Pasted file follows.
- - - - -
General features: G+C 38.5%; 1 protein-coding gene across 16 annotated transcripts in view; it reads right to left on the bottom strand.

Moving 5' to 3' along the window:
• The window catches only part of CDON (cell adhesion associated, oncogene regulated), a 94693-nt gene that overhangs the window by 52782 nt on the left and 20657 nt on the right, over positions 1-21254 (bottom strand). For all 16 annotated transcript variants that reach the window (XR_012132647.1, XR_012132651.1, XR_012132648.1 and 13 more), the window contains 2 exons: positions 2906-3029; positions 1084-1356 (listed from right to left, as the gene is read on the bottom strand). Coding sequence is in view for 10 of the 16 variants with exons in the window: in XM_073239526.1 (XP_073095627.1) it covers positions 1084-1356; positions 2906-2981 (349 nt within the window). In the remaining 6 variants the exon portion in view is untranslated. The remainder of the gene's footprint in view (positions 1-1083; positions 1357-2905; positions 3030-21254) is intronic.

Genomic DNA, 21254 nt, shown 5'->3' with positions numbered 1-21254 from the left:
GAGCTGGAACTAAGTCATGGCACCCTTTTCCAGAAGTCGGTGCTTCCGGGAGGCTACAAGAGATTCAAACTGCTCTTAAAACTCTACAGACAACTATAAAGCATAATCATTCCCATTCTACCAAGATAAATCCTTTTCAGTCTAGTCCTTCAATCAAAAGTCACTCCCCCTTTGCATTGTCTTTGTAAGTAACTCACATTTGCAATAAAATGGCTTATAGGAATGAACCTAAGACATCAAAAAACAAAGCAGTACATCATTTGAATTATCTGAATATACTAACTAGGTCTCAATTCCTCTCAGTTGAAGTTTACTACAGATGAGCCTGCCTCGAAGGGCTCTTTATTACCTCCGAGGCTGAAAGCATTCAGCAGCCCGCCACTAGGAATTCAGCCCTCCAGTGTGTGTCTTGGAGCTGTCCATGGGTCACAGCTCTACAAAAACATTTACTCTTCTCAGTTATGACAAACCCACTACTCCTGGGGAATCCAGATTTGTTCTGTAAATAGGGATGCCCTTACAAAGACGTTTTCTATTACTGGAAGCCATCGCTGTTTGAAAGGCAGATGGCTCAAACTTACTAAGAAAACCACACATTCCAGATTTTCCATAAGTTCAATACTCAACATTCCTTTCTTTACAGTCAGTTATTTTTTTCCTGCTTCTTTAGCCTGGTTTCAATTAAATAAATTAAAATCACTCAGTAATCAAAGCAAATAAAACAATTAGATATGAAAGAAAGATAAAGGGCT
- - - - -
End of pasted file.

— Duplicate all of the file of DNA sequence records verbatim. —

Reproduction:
General features: G+C 38.5%; 1 protein-coding gene across 16 annotated transcripts in view; it reads right to left on the bottom strand.

Moving 5' to 3' along the window:
• The window catches only part of CDON (cell adhesion associated, oncogene regulated), a 94693-nt gene that overhangs the window by 52782 nt on the left and 20657 nt on the right, over positions 1-21254 (bottom strand). For all 16 annotated transcript variants that reach the window (XR_012132647.1, XR_012132651.1, XR_012132648.1 and 13 more), the window contains 2 exons: positions 2906-3029; positions 1084-1356 (listed from right to left, as the gene is read on the bottom strand). Coding sequence is in view for 10 of the 16 variants with exons in the window: in XM_073239526.1 (XP_073095627.1) it covers positions 1084-1356; positions 2906-2981 (349 nt within the window). In the remaining 6 variants the exon portion in view is untranslated. The remainder of the gene's footprint in view (positions 1-1083; positions 1357-2905; positions 3030-21254) is intronic.

Genomic DNA, 21254 nt, shown 5'->3' with positions numbered 1-21254 from the left:
GAGCTGGAACTAAGTCATGGCACCCTTTTCCAGAAGTCGGTGCTTCCGGGAGGCTACAAGAGATTCAAACTGCTCTTAAAACTCTACAGACAACTATAAAGCATAATCATTCCCATTCTACCAAGATAAATCCTTTTCAGTCTAGTCCTTCAATCAAAAGTCACTCCCCCTTTGCATTGTCTTTGTAAGTAACTCACATTTGCAATAAAATGGCTTATAGGAATGAACCTAAGACATCAAAAAACAAAGCAGTACATCATTTGAATTATCTGAATATACTAACTAGGTCTCAATTCCTCTCAGTTGAAGTTTACTACAGATGAGCCTGCCTCGAAGGGCTCTTTATTACCTCCGAGGCTGAAAGCATTCAGCAGCCCGCCACTAGGAATTCAGCCCTCCAGTGTGTGTCTTGGAGCTGTCCATGGGTCACAGCTCTACAAAAACATTTACTCTTCTCAGTTATGACAAACCCACTACTCCTGGGGAATCCAGATTTGTTCTGTAAATAGGGATGCCCTTACAAAGACGTTTTCTATTACTGGAAGCCATCGCTGTTTGAAAGGCAGATGGCTCAAACTTACTAAGAAAACCACACATTCCAGATTTTCCATAAGTTCAATACTCAACATTCCTTTCTTTACAGTCAGTTATTTTTTTCCTGCTTCTTTAGCCTGGTTTCAATTAAATAAATTAAAATCACTCAGTAATCAAAGCAAATAAAACAATTAGATATGAAAGAAAGATAAAGGGCT